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Oil markets sag under “delta hedging”

Asset classes are going their own ways now regarding their assessment of the risks of the delta-variant. Oil markets continued falling overnight as energy markets fret about future consumption patterns caused by delta-variant restrictions, actual or threatened, just as OPEC+ starts ramping up monthly production. The cases cropping up in China are a genuine concern. If they spike markedly, resulting in inevitable firm action from the government, we can expect oil prices to reflect that reality. 

 

Brent crude closed below its 100-day moving average (DMA) overnight at $69.80 a barrel, finishing 1.50% lower at $69.20. WTI closed below its 100-DMA at $67.30 a barrel, falling 1.70% to $68.00 a barrel. Today’s return of Japan and Singapore markets has seen some bargain hunting occurring from physical buyers, which has lifted Brent crude and WTI by 0.65%, respectively, to $69.65 and $67.25 a barrel. Today’s rally is much weaker in scope compared to the falls overnight, and oil’s technical picture remains fragile.

 

Overnight, both contracts fell quite a bit further intra-day than the daily closes suggest. Notably, Brent crude and WTI traced out double bottoms on the daily charts at $67.50 and $65.00 a barrel, respectively. These levels form the first critical support line for both contracts, with failure $65.00 for Brent crude and $62.50 a barrel for WTI.

 

Resistance lies at the respective 100-DMAs, which today are at $69.90 for Brent crude and $67.30 a barrel for WTI. Whilst delta concerns remain elevated; further gains will likely be limited to $72.00 and $71.00 a barrel.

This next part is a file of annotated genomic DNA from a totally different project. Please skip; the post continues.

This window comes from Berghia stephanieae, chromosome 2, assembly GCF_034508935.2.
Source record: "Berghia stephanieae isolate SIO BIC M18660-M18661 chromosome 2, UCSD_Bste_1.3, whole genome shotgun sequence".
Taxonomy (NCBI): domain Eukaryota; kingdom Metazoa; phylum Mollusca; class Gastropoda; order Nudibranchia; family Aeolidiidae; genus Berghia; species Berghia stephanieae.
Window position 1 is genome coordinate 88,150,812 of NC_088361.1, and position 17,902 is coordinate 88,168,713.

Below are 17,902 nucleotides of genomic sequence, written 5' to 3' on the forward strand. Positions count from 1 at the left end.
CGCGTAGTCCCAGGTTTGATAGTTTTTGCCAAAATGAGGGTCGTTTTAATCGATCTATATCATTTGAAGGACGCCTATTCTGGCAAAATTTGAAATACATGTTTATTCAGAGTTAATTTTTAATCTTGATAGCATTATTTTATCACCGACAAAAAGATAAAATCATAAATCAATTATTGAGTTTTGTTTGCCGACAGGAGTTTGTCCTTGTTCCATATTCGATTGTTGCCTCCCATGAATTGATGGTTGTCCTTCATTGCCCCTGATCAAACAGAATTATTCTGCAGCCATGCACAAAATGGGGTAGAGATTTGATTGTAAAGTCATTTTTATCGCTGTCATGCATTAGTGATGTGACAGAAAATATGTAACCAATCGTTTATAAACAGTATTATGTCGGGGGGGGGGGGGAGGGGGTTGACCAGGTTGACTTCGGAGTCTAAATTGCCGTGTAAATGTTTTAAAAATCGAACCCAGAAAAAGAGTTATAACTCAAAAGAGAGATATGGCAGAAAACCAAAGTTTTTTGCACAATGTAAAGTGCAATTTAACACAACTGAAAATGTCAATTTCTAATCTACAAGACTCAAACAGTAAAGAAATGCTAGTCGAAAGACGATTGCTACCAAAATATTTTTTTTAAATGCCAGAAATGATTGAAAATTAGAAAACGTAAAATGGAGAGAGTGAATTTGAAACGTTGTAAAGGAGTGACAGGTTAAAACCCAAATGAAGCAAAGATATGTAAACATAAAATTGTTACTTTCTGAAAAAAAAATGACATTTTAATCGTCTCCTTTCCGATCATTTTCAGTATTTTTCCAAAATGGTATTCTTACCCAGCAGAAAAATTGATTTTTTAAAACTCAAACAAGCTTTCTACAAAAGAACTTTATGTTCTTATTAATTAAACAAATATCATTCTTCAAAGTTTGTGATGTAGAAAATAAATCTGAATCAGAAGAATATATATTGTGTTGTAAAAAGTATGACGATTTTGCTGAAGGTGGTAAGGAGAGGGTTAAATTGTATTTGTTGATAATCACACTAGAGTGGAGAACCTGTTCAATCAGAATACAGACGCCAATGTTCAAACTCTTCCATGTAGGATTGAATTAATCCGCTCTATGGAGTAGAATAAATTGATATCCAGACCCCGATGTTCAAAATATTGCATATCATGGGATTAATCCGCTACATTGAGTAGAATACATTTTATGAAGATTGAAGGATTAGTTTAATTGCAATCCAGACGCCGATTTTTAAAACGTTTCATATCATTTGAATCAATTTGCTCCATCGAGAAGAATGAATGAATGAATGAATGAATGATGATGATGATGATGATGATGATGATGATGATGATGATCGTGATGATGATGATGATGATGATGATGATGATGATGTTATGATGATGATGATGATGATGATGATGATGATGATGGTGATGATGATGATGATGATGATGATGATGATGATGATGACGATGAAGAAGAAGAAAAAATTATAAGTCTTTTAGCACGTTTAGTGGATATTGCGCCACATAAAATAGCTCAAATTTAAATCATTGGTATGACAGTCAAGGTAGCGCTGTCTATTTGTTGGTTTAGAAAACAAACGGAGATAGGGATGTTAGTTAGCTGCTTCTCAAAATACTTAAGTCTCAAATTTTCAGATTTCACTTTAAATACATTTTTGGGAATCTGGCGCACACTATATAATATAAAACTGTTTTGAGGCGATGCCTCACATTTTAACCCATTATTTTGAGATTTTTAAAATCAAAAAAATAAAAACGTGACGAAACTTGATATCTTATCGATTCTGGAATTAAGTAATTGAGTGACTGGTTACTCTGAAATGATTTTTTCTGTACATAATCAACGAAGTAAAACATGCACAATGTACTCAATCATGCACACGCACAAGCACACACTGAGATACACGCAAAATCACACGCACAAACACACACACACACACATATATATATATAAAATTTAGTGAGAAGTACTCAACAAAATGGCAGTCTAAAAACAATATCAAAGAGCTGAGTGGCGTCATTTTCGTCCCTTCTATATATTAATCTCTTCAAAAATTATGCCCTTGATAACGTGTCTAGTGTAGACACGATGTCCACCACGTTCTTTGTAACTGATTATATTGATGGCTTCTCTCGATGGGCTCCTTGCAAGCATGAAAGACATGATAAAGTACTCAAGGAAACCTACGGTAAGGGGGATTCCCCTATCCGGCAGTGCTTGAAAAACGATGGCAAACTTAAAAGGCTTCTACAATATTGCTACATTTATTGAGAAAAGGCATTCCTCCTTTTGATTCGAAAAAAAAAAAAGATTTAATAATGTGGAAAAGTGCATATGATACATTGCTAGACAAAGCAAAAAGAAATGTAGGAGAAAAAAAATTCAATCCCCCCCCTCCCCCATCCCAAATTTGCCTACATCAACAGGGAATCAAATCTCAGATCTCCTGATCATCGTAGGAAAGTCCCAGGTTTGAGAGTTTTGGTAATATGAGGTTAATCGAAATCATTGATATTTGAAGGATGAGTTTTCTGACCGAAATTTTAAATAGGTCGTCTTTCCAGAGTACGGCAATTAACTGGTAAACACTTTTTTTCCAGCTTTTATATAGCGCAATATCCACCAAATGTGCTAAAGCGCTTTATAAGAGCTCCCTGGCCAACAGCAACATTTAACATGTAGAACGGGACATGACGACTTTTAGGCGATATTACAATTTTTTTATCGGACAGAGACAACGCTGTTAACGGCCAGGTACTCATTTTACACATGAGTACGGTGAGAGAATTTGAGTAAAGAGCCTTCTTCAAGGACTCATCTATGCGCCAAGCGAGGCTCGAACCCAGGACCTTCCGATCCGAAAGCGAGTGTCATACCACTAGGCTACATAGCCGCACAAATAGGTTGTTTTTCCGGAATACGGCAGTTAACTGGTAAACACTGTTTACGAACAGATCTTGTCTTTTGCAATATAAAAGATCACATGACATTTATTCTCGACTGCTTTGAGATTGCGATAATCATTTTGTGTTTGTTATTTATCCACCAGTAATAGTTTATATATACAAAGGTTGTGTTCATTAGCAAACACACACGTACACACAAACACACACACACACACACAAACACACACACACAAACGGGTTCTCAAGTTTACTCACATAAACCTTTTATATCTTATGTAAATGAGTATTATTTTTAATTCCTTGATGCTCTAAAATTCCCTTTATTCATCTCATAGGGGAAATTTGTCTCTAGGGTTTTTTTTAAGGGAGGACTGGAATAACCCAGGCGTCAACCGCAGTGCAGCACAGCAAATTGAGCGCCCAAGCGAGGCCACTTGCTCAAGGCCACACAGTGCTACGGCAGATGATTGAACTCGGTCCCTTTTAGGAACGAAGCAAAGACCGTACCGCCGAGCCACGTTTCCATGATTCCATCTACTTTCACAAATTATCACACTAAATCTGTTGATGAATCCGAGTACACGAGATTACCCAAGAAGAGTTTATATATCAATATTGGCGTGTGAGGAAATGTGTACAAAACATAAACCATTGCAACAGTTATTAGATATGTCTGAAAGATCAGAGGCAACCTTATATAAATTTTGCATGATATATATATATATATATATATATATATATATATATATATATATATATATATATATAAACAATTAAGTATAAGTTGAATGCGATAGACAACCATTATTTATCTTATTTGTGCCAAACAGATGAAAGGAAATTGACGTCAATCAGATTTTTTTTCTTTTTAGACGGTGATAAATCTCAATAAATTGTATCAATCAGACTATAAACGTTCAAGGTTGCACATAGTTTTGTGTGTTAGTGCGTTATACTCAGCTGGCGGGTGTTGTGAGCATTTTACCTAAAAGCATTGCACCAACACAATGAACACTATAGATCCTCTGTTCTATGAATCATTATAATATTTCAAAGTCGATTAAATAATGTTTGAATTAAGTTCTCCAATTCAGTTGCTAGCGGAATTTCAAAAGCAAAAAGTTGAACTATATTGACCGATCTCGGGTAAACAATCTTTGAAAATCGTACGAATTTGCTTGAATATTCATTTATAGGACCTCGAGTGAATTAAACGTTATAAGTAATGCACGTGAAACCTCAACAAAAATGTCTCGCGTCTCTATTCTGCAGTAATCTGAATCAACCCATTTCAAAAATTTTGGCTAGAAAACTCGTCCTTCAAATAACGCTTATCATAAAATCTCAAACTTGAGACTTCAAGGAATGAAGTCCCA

With sentiment fragile, tonight’s US API Crude Inventories could negatively affect prices if inventories rise sharply. The API data is often ignored by markets in favour of the official numbers that come out tomorrow night NYT. But when the data is running with the market sentiment wind behind it, it can often blow the boat onto the rocks.

This article is for general information purposes only. It is not investment advice or a solution to buy or sell securities. Opinions are the authors; not necessarily that of OANDA Corporation or any of its affiliates, subsidiaries, officers or directors. Leveraged trading is high risk and not suitable for all. You could lose all of your deposited funds.

Jeffrey Halley

Jeffrey Halley [4]

Senior Market Analyst, Asia Pacific
With more than 30 years of FX experience – from spot/margin trading and NDFs through to currency options and futures – Jeffrey Halley is OANDA’s senior market analyst for Asia Pacific, responsible for providing timely and relevant macro analysis covering a wide range of asset classes. He has previously worked with leading institutions such as Saxo Capital Markets, DynexCorp Currency Portfolio Management, IG, IFX, Fimat Internationale Banque, HSBC and Barclays. A highly sought-after analyst, Jeffrey has appeared on a wide range of global news channels including Bloomberg, BBC, Reuters, CNBC, MSN, Sky TV, Channel News Asia as well as in leading print publications including the New York Times and The Wall Street Journal, among others. He was born in New Zealand and holds an MBA from the Cass Business School.
Jeffrey Halley
Jeffrey Halley

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